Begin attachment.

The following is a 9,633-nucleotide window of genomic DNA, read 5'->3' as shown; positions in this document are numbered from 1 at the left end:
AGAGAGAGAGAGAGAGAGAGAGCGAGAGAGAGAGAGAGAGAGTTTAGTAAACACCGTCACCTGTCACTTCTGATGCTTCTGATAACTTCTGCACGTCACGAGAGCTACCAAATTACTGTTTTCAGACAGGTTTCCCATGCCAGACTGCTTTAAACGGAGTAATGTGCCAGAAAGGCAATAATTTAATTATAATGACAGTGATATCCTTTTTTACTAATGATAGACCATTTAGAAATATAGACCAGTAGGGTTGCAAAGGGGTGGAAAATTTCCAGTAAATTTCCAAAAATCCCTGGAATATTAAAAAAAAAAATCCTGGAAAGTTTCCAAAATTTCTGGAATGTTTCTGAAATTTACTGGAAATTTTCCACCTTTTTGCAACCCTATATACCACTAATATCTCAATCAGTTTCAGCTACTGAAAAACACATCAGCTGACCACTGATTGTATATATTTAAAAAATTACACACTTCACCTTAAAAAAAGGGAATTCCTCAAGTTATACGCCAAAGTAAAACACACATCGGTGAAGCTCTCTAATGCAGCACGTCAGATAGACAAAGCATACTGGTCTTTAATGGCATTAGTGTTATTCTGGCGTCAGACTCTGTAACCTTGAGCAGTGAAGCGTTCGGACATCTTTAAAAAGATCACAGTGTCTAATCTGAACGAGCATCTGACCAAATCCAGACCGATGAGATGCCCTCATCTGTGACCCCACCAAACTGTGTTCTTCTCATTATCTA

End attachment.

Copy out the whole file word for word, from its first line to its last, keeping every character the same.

The following is a 9,633-nucleotide window of genomic DNA, read 5'->3' as shown; positions in this document are numbered from 1 at the left end:
AGAGAGAGAGAGAGAGAGAGAGCGAGAGAGAGAGAGAGAGAGTTTAGTAAACACCGTCACCTGTCACTTCTGATGCTTCTGATAACTTCTGCACGTCACGAGAGCTACCAAATTACTGTTTTCAGACAGGTTTCCCATGCCAGACTGCTTTAAACGGAGTAATGTGCCAGAAAGGCAATAATTTAATTATAATGACAGTGATATCCTTTTTTACTAATGATAGACCATTTAGAAATATAGACCAGTAGGGTTGCAAAGGGGTGGAAAATTTCCAGTAAATTTCCAAAAATCCCTGGAATATTAAAAAAAAAAATCCTGGAAAGTTTCCAAAATTTCTGGAATGTTTCTGAAATTTACTGGAAATTTTCCACCTTTTTGCAACCCTATATACCACTAATATCTCAATCAGTTTCAGCTACTGAAAAACACATCAGCTGACCACTGATTGTATATATTTAAAAAATTACACACTTCACCTTAAAAAAAGGGAATTCCTCAAGTTATACGCCAAAGTAAAACACACATCGGTGAAGCTCTCTAATGCAGCACGTCAGATAGACAAAGCATACTGGTCTTTAATGGCATTAGTGTTATTCTGGCGTCAGACTCTGTAACCTTGAGCAGTGAAGCGTTCGGACATCTTTAAAAAGATCACAGTGTCTAATCTGAACGAGCATCTGACCAAATCCAGACCGATGAGATGCCCTCATCTGTGACCCCACCAAACTGTGTTCTTCTCATTATCTA